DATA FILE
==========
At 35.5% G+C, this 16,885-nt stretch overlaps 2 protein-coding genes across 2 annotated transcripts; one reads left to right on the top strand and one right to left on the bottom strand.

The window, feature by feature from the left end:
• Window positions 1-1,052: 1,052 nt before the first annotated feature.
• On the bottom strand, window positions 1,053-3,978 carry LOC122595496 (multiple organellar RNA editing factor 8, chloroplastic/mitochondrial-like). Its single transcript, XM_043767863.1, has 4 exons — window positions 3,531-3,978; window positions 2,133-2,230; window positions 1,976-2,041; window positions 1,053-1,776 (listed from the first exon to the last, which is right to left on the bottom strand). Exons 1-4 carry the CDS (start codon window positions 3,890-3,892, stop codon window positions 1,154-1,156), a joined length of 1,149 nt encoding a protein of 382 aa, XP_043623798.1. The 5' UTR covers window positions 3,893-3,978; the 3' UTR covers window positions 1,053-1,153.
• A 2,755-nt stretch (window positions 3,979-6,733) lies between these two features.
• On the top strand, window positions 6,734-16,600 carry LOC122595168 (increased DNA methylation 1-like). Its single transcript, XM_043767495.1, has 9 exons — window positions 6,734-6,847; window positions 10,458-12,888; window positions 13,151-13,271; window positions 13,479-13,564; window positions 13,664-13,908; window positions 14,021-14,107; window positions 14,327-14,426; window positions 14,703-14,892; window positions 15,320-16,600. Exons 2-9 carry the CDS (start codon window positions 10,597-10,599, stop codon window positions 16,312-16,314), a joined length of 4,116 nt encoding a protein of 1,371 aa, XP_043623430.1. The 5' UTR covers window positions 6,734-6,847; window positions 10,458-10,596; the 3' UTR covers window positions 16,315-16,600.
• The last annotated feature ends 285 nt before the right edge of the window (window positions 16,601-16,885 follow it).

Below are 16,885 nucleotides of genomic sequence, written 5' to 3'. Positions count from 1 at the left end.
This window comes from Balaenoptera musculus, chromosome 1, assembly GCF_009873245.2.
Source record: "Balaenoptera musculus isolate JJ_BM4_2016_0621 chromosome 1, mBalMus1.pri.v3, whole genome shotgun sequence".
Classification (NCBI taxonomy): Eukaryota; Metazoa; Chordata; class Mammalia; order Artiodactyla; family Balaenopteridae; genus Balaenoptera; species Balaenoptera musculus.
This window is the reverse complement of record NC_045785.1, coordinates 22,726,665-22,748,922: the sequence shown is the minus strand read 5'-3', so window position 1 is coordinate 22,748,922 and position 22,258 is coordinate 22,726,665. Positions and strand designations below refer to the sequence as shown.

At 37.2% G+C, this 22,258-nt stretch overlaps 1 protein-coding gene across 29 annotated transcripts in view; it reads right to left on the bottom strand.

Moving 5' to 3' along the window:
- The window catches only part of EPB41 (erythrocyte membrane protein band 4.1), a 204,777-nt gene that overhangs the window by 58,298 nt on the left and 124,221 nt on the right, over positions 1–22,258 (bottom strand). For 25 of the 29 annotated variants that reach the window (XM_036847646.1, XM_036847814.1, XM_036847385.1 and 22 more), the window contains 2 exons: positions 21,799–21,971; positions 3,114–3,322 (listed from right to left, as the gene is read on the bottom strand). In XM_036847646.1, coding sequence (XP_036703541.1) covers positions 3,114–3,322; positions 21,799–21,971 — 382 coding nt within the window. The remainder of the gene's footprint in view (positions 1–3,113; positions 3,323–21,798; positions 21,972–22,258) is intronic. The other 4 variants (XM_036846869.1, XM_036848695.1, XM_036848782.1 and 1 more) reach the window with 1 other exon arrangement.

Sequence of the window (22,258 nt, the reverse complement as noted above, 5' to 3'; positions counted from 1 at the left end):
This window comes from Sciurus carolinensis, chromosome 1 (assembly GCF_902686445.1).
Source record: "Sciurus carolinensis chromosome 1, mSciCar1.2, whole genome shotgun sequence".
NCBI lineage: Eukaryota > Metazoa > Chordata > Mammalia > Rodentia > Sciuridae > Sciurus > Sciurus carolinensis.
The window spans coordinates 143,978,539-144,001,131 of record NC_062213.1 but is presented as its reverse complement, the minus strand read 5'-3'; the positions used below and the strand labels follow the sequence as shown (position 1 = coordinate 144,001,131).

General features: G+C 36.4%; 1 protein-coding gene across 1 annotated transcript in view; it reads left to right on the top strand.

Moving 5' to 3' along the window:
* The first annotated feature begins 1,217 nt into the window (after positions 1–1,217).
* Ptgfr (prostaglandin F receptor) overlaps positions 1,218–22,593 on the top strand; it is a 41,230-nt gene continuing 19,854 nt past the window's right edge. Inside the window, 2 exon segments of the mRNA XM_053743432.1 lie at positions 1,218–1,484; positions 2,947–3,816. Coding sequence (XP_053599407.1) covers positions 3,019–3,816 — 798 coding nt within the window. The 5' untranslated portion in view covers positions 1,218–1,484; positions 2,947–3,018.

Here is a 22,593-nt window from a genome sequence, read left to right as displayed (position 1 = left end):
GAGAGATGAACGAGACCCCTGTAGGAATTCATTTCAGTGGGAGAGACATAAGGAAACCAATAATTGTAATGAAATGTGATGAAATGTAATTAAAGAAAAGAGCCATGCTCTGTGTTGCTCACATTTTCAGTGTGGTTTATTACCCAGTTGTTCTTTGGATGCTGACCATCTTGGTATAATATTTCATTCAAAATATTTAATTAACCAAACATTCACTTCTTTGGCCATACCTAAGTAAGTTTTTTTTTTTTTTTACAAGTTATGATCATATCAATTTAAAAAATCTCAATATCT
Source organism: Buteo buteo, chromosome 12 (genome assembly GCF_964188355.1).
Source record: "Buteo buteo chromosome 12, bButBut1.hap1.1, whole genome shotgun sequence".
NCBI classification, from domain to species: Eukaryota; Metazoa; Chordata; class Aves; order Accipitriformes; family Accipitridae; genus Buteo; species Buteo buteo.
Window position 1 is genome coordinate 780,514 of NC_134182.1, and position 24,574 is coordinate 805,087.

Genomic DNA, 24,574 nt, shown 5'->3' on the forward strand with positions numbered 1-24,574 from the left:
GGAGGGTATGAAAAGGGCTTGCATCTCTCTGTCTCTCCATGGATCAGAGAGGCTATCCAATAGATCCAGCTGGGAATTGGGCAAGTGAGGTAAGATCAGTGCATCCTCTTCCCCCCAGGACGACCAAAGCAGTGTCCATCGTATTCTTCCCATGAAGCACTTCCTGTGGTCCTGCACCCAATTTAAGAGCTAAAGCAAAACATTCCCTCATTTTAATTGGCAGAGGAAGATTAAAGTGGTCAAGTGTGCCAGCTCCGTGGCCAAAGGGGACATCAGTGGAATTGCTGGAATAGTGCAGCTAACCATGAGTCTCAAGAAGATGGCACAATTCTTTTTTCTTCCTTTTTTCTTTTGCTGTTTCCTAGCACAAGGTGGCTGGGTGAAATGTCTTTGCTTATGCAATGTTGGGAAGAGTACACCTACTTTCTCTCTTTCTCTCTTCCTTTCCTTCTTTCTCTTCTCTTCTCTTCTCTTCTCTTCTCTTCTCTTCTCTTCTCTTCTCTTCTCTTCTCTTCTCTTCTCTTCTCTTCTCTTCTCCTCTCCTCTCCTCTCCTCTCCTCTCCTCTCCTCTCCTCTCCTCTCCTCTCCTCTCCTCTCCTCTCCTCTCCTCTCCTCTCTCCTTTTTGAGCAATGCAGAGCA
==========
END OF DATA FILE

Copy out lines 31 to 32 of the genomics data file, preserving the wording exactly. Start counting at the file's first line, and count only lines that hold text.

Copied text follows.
Genomic DNA, 24,574 nt, shown 5'->3' on the forward strand with positions numbered 1-24,574 from the left:
GGAGGGTATGAAAAGGGCTTGCATCTCTCTGTCTCTCCATGGATCAGAGAGGCTATCCAATAGATCCAGCTGGGAATTGGGCAAGTGAGGTAAGATCAGTGCATCCTCTTCCCCCCAGGACGACCAAAGCAGTGTCCATCGTATTCTTCCCATGAAGCACTTCCTGTGGTCCTGCACCCAATTTAAGAGCTAAAGCAAAACATTCCCTCATTTTAATTGGCAGAGGAAGATTAAAGTGGTCAAGTGTGCCAGCTCCGTGGCCAAAGGGGACATCAGTGGAATTGCTGGAATAGTGCAGCTAACCATGAGTCTCAAGAAGATGGCACAATTCTTTTTTCTTCCTTTTTTCTTTTGCTGTTTCCTAGCACAAGGTGGCTGGGTGAAATGTCTTTGCTTATGCAATGTTGGGAAGAGTACACCTACTTTCTCTCTTTCTCTCTTCCTTTCCTTCTTTCTCTTCTCTTCTCTTCTCTTCTCTTCTCTTCTCTTCTCTTCTCTTCTCTTCTCTTCTCTTCTCTTCTCTTCTCTTCTCTTCTCCTCTCCTCTCCTCTCCTCTCCTCTCCTCTCCTCTCCTCTCCTCTCCTCTCCTCTCCTCTCCTCTCCTCTCCTCTCCTCTCTCCTTTTTGAGCAATGCAGAGCA